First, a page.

we would expect to find that π is positive for π₯ less than negative three and
greater than two and that it doesnβt exist for π₯ between these two values.

Now, we noted previously that if a
quadratic function has positive leading coefficient, its graph is U-shaped. We also know that if a quadratic
function has two real roots, then it is the same sign for π₯-values to the left of
the lower-valued root and to the right of the higher-valued root and the opposite
sign between the two roots. In our case with positive leading
coefficient, the quadratic is positive to the right of π₯ equals two and to the left
of π₯ equals negative three and negative between the two roots. This means that our square root
function must also be positive for π₯ greater than two and less than negative
three. Hence, π is positive and exists in
these two regions.

Considering π₯-values between
negative three and positive two, however, since the quadratic is negative there and
the square root of a negative number is not real valued, π of π₯ does not exist for
π₯ greater than negative three and less than positive two. And we see that again this matches
with graph (A).

So far so good with our function π
and graph (A). The domain of π is the same as
that of graph (A). Thatβs π₯ less than or equal to
negative three or π₯ greater than or equal to positive two. And remember, our ranges also
match.

Something else we can consider to
determine whether graph (A) matches our function π of π₯ is the derivative or slope
of π of π₯. Thatβs π prime or dπ by dπ₯. We see in graph (A) that as π₯
approaches negative three from the left, the graph is a decreasing function. This means that the slope or
gradient is negative. And if π of π₯ matches this graph,
then π prime should be negative in this region. Similarly, as π₯ gets larger to the
right of positive two, graph (A) is an increasing function, so its slope is positive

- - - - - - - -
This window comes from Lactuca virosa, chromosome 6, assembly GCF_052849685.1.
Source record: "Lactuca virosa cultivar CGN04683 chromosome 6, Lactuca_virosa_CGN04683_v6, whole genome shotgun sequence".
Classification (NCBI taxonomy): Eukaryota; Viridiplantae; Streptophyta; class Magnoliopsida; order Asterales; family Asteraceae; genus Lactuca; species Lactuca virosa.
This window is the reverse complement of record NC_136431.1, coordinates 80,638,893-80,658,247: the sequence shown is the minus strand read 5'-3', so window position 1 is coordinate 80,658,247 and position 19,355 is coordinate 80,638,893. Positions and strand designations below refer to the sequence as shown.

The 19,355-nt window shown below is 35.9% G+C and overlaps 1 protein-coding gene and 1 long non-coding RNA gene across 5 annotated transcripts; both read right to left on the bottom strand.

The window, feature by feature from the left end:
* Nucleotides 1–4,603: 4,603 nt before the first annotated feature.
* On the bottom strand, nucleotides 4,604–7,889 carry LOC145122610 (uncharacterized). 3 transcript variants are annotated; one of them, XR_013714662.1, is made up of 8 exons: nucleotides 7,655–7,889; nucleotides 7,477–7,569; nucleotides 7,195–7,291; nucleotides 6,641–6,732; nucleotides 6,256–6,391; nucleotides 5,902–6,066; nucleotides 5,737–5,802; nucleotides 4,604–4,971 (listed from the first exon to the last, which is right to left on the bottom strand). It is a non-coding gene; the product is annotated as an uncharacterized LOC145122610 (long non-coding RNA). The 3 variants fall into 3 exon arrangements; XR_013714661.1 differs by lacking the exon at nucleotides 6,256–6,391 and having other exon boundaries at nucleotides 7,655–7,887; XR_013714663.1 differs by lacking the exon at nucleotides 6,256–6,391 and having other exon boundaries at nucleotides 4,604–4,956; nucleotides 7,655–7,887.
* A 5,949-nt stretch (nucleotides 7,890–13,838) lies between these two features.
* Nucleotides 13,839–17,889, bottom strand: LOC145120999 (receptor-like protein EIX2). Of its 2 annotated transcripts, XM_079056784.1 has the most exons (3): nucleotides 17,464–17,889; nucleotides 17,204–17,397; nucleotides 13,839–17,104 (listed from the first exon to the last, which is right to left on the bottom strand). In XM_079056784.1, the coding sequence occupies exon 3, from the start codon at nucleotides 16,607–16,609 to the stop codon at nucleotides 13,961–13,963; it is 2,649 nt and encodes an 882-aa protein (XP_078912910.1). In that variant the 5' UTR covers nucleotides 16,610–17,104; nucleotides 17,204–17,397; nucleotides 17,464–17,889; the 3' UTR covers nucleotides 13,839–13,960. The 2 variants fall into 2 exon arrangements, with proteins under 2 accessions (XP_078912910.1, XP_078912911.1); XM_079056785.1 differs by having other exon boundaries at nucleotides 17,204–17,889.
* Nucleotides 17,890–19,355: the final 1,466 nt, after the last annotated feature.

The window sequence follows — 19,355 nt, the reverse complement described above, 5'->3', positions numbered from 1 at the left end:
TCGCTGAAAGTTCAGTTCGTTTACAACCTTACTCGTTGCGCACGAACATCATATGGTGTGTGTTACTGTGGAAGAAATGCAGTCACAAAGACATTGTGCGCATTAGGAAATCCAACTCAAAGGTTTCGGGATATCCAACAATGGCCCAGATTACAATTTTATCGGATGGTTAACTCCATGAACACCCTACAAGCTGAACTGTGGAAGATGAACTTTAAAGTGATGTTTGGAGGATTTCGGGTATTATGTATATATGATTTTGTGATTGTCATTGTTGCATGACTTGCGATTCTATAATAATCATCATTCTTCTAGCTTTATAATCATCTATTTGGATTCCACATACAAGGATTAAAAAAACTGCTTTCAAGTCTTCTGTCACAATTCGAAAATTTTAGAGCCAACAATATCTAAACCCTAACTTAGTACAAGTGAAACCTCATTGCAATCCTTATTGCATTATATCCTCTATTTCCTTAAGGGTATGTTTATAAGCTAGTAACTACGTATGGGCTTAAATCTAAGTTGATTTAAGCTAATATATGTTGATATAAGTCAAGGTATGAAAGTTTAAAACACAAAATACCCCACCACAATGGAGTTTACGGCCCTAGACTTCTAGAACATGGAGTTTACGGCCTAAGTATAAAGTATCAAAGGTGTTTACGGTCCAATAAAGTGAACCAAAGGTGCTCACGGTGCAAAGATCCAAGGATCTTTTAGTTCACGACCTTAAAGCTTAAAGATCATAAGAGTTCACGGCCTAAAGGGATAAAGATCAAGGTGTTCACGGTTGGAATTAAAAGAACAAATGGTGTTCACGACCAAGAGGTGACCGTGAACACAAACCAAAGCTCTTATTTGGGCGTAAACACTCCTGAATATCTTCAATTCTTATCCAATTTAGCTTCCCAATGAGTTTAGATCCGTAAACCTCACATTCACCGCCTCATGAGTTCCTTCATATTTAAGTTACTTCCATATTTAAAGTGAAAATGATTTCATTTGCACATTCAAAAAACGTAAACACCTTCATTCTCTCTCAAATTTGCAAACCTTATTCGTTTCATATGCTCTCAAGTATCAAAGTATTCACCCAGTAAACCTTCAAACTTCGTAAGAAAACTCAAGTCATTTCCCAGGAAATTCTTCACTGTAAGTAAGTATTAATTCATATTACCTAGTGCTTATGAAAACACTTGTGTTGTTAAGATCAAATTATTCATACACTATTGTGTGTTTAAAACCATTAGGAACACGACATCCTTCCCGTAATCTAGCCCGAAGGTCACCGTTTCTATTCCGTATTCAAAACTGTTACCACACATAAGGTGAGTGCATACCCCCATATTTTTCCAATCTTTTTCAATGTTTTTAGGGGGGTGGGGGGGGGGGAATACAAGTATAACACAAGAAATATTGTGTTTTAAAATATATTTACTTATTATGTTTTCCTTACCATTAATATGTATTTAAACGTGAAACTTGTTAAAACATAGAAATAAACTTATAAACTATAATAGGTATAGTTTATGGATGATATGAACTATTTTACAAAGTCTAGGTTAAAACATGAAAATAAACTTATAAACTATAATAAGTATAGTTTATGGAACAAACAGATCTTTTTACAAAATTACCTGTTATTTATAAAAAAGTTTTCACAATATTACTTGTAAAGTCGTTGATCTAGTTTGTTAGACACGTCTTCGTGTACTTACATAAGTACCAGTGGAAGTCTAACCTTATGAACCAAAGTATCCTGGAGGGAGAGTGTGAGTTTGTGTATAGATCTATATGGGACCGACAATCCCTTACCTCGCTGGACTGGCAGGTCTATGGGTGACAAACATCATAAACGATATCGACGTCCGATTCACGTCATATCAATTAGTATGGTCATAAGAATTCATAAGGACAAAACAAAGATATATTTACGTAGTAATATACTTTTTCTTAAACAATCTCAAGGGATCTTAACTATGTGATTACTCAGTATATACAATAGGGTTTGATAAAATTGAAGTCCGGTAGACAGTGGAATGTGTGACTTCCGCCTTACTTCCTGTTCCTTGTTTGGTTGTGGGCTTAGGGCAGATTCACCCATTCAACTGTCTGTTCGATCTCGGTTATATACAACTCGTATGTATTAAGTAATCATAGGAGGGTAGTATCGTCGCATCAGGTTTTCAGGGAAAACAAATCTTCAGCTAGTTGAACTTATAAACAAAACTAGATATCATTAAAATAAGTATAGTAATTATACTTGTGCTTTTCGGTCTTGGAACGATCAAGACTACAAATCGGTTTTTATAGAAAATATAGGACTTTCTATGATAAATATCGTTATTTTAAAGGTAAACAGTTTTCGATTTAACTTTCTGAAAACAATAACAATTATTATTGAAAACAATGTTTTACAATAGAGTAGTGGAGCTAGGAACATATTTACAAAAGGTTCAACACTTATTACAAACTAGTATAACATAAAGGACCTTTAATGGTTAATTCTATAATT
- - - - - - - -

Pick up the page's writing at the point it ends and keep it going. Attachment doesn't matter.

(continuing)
there. So we want π prime of π₯ to also
be positive for π₯-values in this region. Letβs test this by finding π prime
and trying some appropriate values in the result.

Now, recall that a square root or
radical of a number or expression is actually that number or expression to the power
of one-half. So we can express π in this
form. Now using the result that d by dπ₯
of a function π’ raised to the power π, where π’ is a function of π₯, is equal to
π multiplied by π’ raised to the power π minus one times dπ’ by dπ₯, with π’
equals π₯ squared plus π₯ minus six, π, the exponent equal to one over two, we have
dπ’ by dπ₯ equal to two π₯ plus one. This means that π prime is
one-half multiplied by π₯ squared plus π₯ minus six, thatβs π’, all raised to the
power negative one-half, which is π minus one, multiplied by dπ’ by dπ₯, which is
two π₯ plus one.

Recalling then that an expression
raised to a negative power is one over the expression to that positive power, we
have π prime of π₯ is equal to two π₯ plus one over two times π₯ squared plus π₯
minus six raised to the power of one-half. And we can convert our exponent of
one-half back into a square root as shown.

We know that our function π is
continuous to the left of π₯ equals negative three and to the right of π₯ equals
two, since itβs the positive square root of a continuous function in these
regions. And we can now find π prime of π₯